In a ghost story the reader would usually expect to find unbelievable events, encounters between the living and the dead, as well as a strange sense of time and place etc. The two ghost texts that have been studied and used as examples in this essay are, The superstitious mans story and Crossing over. These stories use the conventions of ghost stories although in alternate methods. The ghost stories have diverse techniques and systems for creating suspense, tension and the sense of uncertainty.
The reason for the different methods of creating suspense may be due to the fact that the stories have been published a ling time before and after each other and during the lengthy period of time in between the two stories the techniques used to create ghost stories have changed inevitably. In addition, another reason as to why the use of conventions in either story is different is because the authors of both ghost stories have various backgrounds, i. e. the author of ‘crossing over’ has the expertise of both an author and a psychiatrist, whereas the author of ‘the superstitious mans story’ is an author from the late 1800’s.
The ‘superstitious mans story’ was first published in 1894. This may already explain the tradition writing methods and old styles of creating tension and suspense. Thomas Hardy has set the story in a rural area, which may explain the tradition country superstitions such as midsummer’s eve in his story. Using real life superstitions technique makes the story more believable to the reader. The technique may also attract the reader’s attention, as by learning about the superstition the reader may be keen to find how it works in the story (suspense).
The story may be seen as a traditional ghost story as it does not contain all the modern day aspect as most modern day ghost stories do. The story does not have any gory blood scenes etc, or twists like the ones in ghost tales today. The story is also told in country folk style, which again makes it different from most ghost stories today. The story on a whole is a country style ghost story without all the modern day aspects or attributes, which attract the modern day ghost reader’s attention such as gruesome bloody deaths and horrifying scenes etc.
When ‘The Superstitious Mans Story’ is compared with Catherine Storr’s ‘Crossing Over’ we can blatantly distinguish that the two stories are very different from one another. One reason as to why the stories are different maybe because the two writers have alternate backgrounds. In other words the author of the superstitious man is an author from the late 1980’s therefore his methods of conjuring suspense and tension will be different to those of the author of crossing over has the skills of both an author and a psychiatrist. Crossing over is set in the modern day and uses unsurprisingly uses great twists to both kept the reader interested.
This story is less conventional as it is written by a psychiatrist who uses her skills to build up suspense resulting in a dramatic twist. The reader cannot predict the results of some scenes as obviously the psychiatry skills build up a road, which could lead to many ends therefore making it impossible to predict a future for the root of each suspense packed scene. Again crossing over does not use all the frightening ghastly death scenes even though it is a modern day ghost story, however the story is set through the eyes of ‘the girl’. So the reader is trapped in the thoughts of a character in the story.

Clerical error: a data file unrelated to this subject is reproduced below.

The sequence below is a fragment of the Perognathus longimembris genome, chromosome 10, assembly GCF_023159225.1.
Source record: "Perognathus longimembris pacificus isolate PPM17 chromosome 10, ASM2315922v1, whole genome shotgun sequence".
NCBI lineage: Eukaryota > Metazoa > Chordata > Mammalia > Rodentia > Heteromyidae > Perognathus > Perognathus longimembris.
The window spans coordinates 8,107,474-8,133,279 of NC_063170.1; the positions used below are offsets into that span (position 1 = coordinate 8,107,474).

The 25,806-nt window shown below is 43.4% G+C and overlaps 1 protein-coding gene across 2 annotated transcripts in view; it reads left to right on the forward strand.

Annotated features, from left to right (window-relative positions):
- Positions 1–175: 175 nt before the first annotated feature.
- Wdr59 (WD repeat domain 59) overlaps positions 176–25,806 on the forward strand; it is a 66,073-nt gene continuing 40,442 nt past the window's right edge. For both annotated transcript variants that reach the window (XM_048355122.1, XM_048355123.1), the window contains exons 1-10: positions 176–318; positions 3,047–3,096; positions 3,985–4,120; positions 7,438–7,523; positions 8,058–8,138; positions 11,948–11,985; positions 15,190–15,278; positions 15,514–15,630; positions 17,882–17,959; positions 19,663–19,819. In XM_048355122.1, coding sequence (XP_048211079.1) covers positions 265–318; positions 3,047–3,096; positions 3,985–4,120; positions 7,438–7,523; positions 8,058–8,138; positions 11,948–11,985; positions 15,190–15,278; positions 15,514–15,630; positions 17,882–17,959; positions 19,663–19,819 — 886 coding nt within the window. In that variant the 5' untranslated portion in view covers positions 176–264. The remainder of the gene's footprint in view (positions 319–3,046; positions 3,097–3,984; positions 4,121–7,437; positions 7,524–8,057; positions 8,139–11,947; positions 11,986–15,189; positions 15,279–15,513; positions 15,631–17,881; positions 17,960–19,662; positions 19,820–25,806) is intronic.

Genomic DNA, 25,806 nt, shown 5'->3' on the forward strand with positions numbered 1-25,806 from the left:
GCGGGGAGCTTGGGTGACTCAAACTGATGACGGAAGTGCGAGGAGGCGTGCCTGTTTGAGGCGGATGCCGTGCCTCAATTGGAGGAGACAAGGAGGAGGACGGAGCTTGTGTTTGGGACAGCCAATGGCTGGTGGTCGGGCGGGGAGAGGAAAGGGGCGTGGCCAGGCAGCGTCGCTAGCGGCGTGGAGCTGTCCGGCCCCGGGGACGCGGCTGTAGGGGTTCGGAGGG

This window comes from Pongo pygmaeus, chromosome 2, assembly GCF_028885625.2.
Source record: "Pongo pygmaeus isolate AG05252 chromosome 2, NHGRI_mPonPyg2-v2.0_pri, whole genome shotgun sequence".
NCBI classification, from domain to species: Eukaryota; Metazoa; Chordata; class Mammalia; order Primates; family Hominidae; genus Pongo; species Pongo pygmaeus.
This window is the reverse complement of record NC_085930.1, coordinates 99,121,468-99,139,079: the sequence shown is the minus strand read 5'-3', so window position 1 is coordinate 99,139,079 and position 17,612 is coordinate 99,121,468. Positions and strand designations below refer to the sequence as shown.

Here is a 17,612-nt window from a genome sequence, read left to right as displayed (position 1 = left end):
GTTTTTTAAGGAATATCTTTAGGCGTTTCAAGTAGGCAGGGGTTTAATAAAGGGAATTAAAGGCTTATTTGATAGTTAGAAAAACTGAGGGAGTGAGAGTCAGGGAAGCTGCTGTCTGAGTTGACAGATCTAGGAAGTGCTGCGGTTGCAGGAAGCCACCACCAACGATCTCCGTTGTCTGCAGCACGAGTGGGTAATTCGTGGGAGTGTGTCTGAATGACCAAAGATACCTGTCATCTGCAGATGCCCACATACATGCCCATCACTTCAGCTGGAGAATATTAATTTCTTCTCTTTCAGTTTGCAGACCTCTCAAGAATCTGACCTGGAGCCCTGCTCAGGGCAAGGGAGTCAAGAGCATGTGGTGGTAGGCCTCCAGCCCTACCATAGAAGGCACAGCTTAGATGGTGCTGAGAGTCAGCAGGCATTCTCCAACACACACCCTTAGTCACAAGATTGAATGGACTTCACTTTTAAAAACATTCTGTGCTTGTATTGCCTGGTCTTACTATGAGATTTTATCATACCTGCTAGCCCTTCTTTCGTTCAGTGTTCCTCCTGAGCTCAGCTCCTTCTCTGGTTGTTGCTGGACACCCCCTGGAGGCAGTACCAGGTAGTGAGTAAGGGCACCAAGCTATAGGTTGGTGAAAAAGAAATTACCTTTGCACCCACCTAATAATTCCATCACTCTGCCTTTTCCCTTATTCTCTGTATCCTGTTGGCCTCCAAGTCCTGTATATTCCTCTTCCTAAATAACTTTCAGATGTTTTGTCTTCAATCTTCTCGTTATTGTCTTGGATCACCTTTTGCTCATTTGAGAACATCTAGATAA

Again another illusion in the story is when the reader is led into thinking that ‘Togo’ the dog is the main character in the story as the book evolves around him mainly through the story. These techniques have been influenced by the psychiatry skills the author possesses. Unlike the superstitious man has used a modern day death in its story. As the story develops we find that the accident, which results in, the supposed death of the dog comes from a car incident, which when compared to the death of William in the superstitious man is a lot more bodily and also like many deaths which occur today.
In additional both stories have very reserved characters. For instance William (in the superstitious man) is very silent and retained which is like ‘the girl’ in crossing over who throughout the whole story does not unveil an identity for herself; not even a name. Although the reader has the viewpoint of the girl in crossing over we hardly ever come across a lot of dialogue from her, it is the same with William who is also silent throughout Hardy’s story.
The two stories are basically set up on the same theme and contain many aspects alike, however the techniques used in both stories vary as each author brings out their saga in different ways of suspense, viewpoint, twists etc. To round off the plot in the superstitious man I would say that it begins with Williams wife becoming increasingly curious over the fact that Williams figure had walked past her whilst she was in the midst of ironing which was unusual as he normally always remained in bed once lain within it which he was until now.
William’s wife becomes agitated; as once she has finished all her ironing she did not see William return. This leads to her pinning up a message to remind him to lock the door once he was back in again. However she is shocked when she comes across his sleeping body in bed. This stuns her and the next morning she questions him about the ordeal the previous night. William is astounded with what his wife informs him and assures her he had not left his bed once he had retreated into it. As the tale of the superstitious man progresses Williams wife (Betty) encounters a young girl who goes by the name of Nancy.